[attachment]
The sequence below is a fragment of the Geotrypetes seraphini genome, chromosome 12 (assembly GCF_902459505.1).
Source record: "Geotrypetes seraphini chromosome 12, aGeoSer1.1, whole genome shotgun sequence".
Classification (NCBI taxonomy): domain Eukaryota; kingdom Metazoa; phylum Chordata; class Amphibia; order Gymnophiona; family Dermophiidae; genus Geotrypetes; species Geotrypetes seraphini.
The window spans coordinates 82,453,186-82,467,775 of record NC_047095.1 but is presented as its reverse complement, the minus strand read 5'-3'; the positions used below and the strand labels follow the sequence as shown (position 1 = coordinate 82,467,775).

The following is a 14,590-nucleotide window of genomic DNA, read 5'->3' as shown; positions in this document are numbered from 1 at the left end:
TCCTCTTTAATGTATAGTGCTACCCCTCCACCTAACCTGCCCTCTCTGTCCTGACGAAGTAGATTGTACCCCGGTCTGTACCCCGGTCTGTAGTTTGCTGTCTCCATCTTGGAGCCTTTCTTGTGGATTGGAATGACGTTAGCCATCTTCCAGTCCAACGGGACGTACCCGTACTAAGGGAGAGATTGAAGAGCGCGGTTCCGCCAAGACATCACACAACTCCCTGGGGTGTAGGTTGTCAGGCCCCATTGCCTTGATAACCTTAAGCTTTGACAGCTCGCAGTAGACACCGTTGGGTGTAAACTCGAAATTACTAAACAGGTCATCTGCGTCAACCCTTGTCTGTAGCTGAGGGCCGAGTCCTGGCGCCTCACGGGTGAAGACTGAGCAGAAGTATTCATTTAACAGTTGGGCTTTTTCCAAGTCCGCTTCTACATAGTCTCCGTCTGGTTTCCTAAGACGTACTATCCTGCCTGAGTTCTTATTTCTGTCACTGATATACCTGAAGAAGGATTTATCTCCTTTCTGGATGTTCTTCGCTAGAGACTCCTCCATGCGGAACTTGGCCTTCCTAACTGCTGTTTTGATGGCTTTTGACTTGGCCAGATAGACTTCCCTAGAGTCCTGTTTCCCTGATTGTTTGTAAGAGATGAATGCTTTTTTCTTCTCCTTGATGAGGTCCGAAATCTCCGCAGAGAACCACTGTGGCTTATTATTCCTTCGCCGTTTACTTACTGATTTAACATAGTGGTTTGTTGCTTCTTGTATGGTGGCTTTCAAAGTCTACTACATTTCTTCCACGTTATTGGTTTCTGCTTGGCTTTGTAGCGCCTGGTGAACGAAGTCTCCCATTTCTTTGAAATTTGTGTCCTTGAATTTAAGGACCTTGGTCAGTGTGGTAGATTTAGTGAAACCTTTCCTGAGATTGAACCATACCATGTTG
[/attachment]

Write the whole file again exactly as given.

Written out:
The sequence below is a fragment of the Geotrypetes seraphini genome, chromosome 12 (assembly GCF_902459505.1).
Source record: "Geotrypetes seraphini chromosome 12, aGeoSer1.1, whole genome shotgun sequence".
Classification (NCBI taxonomy): domain Eukaryota; kingdom Metazoa; phylum Chordata; class Amphibia; order Gymnophiona; family Dermophiidae; genus Geotrypetes; species Geotrypetes seraphini.
The window spans coordinates 82,453,186-82,467,775 of record NC_047095.1 but is presented as its reverse complement, the minus strand read 5'-3'; the positions used below and the strand labels follow the sequence as shown (position 1 = coordinate 82,467,775).

The following is a 14,590-nucleotide window of genomic DNA, read 5'->3' as shown; positions in this document are numbered from 1 at the left end:
TCCTCTTTAATGTATAGTGCTACCCCTCCACCTAACCTGCCCTCTCTGTCCTGACGAAGTAGATTGTACCCCGGTCTGTACCCCGGTCTGTAGTTTGCTGTCTCCATCTTGGAGCCTTTCTTGTGGATTGGAATGACGTTAGCCATCTTCCAGTCCAACGGGACGTACCCGTACTAAGGGAGAGATTGAAGAGCGCGGTTCCGCCAAGACATCACACAACTCCCTGGGGTGTAGGTTGTCAGGCCCCATTGCCTTGATAACCTTAAGCTTTGACAGCTCGCAGTAGACACCGTTGGGTGTAAACTCGAAATTACTAAACAGGTCATCTGCGTCAACCCTTGTCTGTAGCTGAGGGCCGAGTCCTGGCGCCTCACGGGTGAAGACTGAGCAGAAGTATTCATTTAACAGTTGGGCTTTTTCCAAGTCCGCTTCTACATAGTCTCCGTCTGGTTTCCTAAGACGTACTATCCTGCCTGAGTTCTTATTTCTGTCACTGATATACCTGAAGAAGGATTTATCTCCTTTCTGGATGTTCTTCGCTAGAGACTCCTCCATGCGGAACTTGGCCTTCCTAACTGCTGTTTTGATGGCTTTTGACTTGGCCAGATAGACTTCCCTAGAGTCCTGTTTCCCTGATTGTTTGTAAGAGATGAATGCTTTTTTCTTCTCCTTGATGAGGTCCGAAATCTCCGCAGAGAACCACTGTGGCTTATTATTCCTTCGCCGTTTACTTACTGATTTAACATAGTGGTTTGTTGCTTCTTGTATGGTGGCTTTCAAAGTCTACTACATTTCTTCCACGTTATTGGTTTCTGCTTGGCTTTGTAGCGCCTGGTGAACGAAGTCTCCCATTTCTTTGAAATTTGTGTCCTTGAATTTAAGGACCTTGGTCAGTGTGGTAGATTTAGTGAAACCTTTCCTGAGATTGAACCATACCATGTTG